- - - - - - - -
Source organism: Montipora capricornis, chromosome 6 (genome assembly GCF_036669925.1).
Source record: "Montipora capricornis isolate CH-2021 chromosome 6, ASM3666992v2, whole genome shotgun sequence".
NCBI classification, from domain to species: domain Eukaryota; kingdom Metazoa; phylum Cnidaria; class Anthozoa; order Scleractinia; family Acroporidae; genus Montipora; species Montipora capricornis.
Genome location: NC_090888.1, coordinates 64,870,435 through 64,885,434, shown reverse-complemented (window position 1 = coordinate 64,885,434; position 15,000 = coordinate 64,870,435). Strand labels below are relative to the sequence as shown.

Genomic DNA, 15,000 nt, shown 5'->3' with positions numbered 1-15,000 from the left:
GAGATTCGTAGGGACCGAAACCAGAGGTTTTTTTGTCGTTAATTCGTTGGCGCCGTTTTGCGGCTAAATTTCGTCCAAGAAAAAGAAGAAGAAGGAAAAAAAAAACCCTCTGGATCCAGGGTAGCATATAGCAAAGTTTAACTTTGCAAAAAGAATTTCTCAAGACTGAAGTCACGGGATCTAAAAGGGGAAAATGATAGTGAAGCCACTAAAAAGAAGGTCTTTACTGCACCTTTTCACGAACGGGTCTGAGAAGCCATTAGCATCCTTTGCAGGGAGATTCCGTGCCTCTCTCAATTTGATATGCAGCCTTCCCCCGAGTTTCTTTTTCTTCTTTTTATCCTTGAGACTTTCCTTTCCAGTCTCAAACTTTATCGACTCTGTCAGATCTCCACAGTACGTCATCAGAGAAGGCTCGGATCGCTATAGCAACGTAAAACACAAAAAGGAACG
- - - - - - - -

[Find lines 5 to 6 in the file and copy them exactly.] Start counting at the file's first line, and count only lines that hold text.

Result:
Genomic DNA, 15,000 nt, shown 5'->3' with positions numbered 1-15,000 from the left:
GAGATTCGTAGGGACCGAAACCAGAGGTTTTTTTGTCGTTAATTCGTTGGCGCCGTTTTGCGGCTAAATTTCGTCCAAGAAAAAGAAGAAGAAGGAAAAAAAAAACCCTCTGGATCCAGGGTAGCATATAGCAAAGTTTAACTTTGCAAAAAGAATTTCTCAAGACTGAAGTCACGGGATCTAAAAGGGGAAAATGATAGTGAAGCCACTAAAAAGAAGGTCTTTACTGCACCTTTTCACGAACGGGTCTGAGAAGCCATTAGCATCCTTTGCAGGGAGATTCCGTGCCTCTCTCAATTTGATATGCAGCCTTCCCCCGAGTTTCTTTTTCTTCTTTTTATCCTTGAGACTTTCCTTTCCAGTCTCAAACTTTATCGACTCTGTCAGATCTCCACAGTACGTCATCAGAGAAGGCTCGGATCGCTATAGCAACGTAAAACACAAAAAGGAACG